Editorials

Editorial: Taking a stand on sitting

As we sit and write this editorial about sitting, we noted that there is yet another study noting that sitting is bad. Very bad. Like smoking, they say.

And we can’t stand smoking. It just doesn’t sit well with us.

From where we stand (or sit), we must sit still for another attack on sitting.

We will now take a stand on sitting.

While sitting is often maligned, we are forced in most situations to tolerate it. Many of the great moments in history have involved sitting. Peace conferences are held at tables, sitting down. Astronauts sit in capsules, unless they go for space walks. Great historical figures sit on horses. Great historical figures sit for portraits. Betsy Ross had to sit to make our nation’s flag. The Declaration of Independence and the U.S. Constitution were written by guys sitting at writing desks. And so on.

Romance is often conducted while sitting at candlelit tables, or sitting in the moonlight, and, yes, sitting on loveseats.

We tell our dog he’s a good boy if he sits, and then we give him a treat.

Sports are an exception. People sit in stands. But the athletes almost always stand, or grandstand. If a sporting event is popular, you might be forced to watch in standing-room-only sections, which is bad.

Songwriters use sitting in their music all the time. “Walk right in. Sit right down. Baby, let your hair hang down.” “Sittin’ on the dock of the bay.” “I’m going to sit right down and write myself a letter.”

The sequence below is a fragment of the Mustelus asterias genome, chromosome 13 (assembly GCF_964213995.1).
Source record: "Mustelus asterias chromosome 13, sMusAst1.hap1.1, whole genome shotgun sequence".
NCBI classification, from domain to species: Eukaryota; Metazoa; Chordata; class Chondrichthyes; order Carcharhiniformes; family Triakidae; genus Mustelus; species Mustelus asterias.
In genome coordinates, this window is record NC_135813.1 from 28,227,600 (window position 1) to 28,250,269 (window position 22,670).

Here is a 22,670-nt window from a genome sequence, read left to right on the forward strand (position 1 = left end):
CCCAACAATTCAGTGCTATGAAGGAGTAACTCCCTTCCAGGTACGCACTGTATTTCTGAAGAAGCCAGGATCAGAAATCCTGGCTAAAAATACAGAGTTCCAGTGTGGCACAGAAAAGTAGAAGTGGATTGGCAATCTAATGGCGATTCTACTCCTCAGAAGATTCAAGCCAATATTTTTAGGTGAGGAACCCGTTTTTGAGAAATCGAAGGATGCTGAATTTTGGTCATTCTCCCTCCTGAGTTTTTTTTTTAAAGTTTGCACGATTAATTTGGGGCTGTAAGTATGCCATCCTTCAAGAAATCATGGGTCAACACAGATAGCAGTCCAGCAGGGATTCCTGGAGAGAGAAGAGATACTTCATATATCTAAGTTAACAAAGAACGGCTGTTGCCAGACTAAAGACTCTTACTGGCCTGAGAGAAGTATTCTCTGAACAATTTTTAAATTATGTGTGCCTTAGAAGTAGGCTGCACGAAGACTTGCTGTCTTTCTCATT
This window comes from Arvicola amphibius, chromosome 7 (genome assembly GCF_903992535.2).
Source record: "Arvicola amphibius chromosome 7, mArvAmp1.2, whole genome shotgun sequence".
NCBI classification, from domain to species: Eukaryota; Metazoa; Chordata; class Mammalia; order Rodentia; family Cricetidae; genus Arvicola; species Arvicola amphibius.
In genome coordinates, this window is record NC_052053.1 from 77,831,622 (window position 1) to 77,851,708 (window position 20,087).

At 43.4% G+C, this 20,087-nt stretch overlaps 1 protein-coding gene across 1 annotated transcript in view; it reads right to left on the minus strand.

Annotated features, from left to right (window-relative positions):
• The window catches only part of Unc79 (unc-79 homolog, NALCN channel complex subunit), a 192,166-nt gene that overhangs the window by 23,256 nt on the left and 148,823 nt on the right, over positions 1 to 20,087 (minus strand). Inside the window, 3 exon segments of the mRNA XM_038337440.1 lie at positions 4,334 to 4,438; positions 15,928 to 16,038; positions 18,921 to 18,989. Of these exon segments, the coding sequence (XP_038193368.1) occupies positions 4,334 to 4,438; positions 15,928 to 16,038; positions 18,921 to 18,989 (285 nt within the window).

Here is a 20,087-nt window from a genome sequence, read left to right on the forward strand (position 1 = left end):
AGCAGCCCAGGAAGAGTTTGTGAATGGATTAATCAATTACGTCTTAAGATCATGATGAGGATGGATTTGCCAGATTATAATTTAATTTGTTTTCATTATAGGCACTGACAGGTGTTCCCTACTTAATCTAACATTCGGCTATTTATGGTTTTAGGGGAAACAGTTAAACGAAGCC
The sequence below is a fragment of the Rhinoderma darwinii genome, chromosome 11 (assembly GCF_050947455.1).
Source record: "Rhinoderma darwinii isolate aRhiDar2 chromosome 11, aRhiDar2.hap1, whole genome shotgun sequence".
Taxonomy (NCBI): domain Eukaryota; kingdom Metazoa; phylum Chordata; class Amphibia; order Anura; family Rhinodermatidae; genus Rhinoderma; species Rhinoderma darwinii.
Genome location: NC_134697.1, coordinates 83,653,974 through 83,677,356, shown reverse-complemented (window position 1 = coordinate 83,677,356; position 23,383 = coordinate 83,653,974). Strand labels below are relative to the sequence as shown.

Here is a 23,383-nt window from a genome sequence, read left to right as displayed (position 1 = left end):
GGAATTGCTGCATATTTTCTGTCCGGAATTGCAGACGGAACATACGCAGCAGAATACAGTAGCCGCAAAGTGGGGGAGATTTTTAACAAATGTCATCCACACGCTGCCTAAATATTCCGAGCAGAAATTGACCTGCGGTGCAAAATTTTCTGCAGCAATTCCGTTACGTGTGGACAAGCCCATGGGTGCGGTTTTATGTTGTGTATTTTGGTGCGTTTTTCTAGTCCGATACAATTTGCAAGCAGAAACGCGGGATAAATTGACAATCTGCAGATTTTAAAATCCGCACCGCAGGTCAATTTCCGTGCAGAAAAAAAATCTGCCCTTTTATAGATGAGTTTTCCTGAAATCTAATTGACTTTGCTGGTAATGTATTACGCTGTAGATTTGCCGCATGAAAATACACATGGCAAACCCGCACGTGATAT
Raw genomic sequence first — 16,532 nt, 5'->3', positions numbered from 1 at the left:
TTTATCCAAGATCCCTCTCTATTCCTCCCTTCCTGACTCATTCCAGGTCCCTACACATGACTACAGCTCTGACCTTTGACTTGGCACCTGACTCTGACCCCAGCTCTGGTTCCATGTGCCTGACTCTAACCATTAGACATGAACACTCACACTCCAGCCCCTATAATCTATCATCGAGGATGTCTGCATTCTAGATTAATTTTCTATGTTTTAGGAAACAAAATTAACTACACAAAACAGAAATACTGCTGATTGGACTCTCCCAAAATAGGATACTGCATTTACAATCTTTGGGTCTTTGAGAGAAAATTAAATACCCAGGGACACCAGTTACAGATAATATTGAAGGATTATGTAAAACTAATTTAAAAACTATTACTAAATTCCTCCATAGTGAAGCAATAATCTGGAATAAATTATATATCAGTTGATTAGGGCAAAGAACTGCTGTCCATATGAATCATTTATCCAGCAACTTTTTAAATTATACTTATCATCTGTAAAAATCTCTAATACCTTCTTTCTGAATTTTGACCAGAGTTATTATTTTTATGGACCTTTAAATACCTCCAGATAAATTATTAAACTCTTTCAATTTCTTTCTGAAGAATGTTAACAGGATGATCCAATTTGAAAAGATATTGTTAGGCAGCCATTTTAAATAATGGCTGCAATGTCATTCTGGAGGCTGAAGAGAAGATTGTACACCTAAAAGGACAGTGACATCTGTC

Or an editorial.

Sitting is a cerebral pursuit, or even an avoidance mechanism. “Let me sit on this and think about it.”

What to do about sitting, anyway? Sadly, a lot of us are tethered to chairs, in front of computers. Of course, we could stand, or get one of those office desk treadmills. Nordic Trak offers one for $1,999. It would take a lot of sitting time at the desk to afford one of those.

When we were a rural, agrarian society, we stood. A lot. Our backs ached. Our knees hurt. We had to bale hay, rope cattle, pick crops and performed other jobs that made us want to sit down, because it’s relaxing. No one ever said, “Stand up. Put a load on.”

Having examined the relative merits of sitting, which is bad for your health, and standing, which is tiring, what are our options? You should get up during our workday and walk. When you get home, take brisk 30-minute walks at least three times a week. Whew! Now sit down. You’ve earned it.

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